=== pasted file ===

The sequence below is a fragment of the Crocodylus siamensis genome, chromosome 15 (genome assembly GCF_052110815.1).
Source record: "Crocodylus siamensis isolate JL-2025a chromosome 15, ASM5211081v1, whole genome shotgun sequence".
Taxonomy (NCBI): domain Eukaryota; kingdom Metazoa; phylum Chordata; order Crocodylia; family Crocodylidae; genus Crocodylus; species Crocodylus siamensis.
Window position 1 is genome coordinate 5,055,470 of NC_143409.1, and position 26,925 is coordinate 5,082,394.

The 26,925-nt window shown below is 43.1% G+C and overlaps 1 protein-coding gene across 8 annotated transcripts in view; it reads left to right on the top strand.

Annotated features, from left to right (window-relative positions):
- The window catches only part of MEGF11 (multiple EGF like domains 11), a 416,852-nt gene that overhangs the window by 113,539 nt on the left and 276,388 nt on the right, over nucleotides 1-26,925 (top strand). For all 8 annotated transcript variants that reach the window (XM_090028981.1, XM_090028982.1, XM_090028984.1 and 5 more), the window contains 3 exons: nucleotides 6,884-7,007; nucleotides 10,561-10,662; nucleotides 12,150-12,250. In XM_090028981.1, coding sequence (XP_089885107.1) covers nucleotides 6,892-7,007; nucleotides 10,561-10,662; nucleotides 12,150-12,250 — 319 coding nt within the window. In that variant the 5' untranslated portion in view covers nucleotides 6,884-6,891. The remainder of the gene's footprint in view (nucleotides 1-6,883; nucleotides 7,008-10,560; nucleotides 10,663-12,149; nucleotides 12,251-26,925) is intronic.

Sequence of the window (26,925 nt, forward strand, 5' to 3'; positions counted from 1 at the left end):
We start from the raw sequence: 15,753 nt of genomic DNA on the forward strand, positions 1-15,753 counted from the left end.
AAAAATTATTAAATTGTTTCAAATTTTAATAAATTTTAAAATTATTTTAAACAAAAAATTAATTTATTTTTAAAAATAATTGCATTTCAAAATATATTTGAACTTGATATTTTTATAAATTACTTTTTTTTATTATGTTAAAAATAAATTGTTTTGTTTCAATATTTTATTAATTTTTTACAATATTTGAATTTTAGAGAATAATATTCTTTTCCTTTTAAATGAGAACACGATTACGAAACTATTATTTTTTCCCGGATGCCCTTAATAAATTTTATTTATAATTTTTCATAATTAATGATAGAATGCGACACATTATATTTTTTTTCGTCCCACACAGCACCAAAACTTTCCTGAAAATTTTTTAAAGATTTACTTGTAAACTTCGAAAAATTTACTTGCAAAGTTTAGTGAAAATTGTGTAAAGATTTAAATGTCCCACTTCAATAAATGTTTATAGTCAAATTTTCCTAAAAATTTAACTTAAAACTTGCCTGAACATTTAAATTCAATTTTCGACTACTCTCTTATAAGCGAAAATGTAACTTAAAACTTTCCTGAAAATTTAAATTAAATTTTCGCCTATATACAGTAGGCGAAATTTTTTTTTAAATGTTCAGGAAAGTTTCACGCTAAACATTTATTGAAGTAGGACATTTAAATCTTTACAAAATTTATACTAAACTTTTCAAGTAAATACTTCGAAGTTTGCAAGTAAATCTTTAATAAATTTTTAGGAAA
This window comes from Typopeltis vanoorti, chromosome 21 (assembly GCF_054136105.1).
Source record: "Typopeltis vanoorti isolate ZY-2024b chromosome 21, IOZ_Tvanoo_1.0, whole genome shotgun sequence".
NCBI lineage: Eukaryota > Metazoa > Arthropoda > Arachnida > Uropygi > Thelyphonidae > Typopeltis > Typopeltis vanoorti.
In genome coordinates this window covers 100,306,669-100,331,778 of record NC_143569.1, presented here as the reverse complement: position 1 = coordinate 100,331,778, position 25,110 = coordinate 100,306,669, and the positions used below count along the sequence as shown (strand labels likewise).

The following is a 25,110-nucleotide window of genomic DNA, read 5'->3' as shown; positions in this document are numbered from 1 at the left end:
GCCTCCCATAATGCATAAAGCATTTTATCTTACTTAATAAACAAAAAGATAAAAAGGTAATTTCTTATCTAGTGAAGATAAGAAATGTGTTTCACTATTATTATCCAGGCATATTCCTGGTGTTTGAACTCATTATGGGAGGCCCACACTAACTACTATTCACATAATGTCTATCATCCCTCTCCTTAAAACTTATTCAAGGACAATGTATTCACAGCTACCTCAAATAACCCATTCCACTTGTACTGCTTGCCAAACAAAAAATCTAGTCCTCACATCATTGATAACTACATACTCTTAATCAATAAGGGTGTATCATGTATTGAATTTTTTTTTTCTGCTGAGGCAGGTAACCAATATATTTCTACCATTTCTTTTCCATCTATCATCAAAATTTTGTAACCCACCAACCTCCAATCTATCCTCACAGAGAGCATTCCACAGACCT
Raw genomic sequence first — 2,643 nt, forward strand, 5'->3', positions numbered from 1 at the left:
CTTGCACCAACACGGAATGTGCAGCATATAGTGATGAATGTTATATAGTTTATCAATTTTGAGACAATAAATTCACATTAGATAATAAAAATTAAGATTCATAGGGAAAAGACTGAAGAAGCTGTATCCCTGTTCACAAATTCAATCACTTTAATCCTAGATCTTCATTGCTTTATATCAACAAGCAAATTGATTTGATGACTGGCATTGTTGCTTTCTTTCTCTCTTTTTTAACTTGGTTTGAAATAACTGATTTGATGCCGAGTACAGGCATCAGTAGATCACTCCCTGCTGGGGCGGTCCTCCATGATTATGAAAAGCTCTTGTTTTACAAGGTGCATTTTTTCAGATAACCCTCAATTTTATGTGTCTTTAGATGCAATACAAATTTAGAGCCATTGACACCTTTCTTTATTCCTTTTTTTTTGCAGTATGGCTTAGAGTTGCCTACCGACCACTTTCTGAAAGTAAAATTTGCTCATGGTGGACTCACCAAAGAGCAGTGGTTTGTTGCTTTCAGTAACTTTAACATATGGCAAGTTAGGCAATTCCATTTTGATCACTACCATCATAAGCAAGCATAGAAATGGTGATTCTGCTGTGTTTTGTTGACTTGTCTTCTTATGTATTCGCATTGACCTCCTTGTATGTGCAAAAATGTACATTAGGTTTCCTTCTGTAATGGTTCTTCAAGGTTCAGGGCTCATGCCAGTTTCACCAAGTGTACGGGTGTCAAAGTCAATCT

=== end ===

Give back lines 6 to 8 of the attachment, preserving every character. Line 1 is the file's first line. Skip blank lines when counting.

Annotated features, from left to right (window-relative positions):
- The window catches only part of MEGF11 (multiple EGF like domains 11), a 416,852-nt gene that overhangs the window by 113,539 nt on the left and 276,388 nt on the right, over nucleotides 1-26,925 (top strand). For all 8 annotated transcript variants that reach the window (XM_090028981.1, XM_090028982.1, XM_090028984.1 and 5 more), the window contains 3 exons: nucleotides 6,884-7,007; nucleotides 10,561-10,662; nucleotides 12,150-12,250. In XM_090028981.1, coding sequence (XP_089885107.1) covers nucleotides 6,892-7,007; nucleotides 10,561-10,662; nucleotides 12,150-12,250 — 319 coding nt within the window. In that variant the 5' untranslated portion in view covers nucleotides 6,884-6,891. The remainder of the gene's footprint in view (nucleotides 1-6,883; nucleotides 7,008-10,560; nucleotides 10,663-12,149; nucleotides 12,251-26,925) is intronic.

Sequence of the window (26,925 nt, forward strand, 5' to 3'; positions counted from 1 at the left end):